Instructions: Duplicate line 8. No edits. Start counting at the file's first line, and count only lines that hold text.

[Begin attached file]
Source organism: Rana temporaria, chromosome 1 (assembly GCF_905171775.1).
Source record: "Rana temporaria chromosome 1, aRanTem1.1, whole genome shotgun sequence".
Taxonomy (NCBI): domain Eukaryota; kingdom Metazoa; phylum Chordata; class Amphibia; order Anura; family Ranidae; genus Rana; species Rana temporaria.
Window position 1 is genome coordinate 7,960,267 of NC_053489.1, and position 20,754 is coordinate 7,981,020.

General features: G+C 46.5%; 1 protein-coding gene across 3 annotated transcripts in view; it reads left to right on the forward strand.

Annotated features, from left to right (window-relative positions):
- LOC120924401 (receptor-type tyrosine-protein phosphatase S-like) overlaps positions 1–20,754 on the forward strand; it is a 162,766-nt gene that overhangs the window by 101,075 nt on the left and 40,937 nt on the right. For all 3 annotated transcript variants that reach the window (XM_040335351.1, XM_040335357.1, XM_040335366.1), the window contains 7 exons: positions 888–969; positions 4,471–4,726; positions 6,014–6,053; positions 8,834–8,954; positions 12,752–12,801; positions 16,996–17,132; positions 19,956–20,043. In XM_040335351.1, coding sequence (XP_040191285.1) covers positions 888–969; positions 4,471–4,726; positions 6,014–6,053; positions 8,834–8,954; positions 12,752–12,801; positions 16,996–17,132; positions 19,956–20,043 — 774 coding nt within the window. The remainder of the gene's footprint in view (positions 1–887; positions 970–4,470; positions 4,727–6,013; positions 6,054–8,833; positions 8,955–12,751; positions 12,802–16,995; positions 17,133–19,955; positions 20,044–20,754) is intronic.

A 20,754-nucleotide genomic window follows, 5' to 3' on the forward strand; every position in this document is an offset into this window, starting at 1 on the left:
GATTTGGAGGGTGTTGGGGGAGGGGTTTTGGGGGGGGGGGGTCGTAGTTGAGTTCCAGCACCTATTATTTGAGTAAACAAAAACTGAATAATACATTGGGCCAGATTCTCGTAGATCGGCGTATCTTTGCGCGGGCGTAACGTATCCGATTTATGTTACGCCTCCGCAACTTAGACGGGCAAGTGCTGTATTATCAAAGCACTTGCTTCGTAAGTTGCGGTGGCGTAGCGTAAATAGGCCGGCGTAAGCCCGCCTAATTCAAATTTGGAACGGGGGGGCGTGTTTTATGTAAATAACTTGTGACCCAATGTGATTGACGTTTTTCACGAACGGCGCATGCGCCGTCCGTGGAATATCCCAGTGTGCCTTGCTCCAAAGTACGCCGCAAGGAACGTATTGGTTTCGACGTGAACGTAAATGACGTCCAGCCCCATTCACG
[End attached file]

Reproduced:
A 20,754-nucleotide genomic window follows, 5' to 3' on the forward strand; every position in this document is an offset into this window, starting at 1 on the left: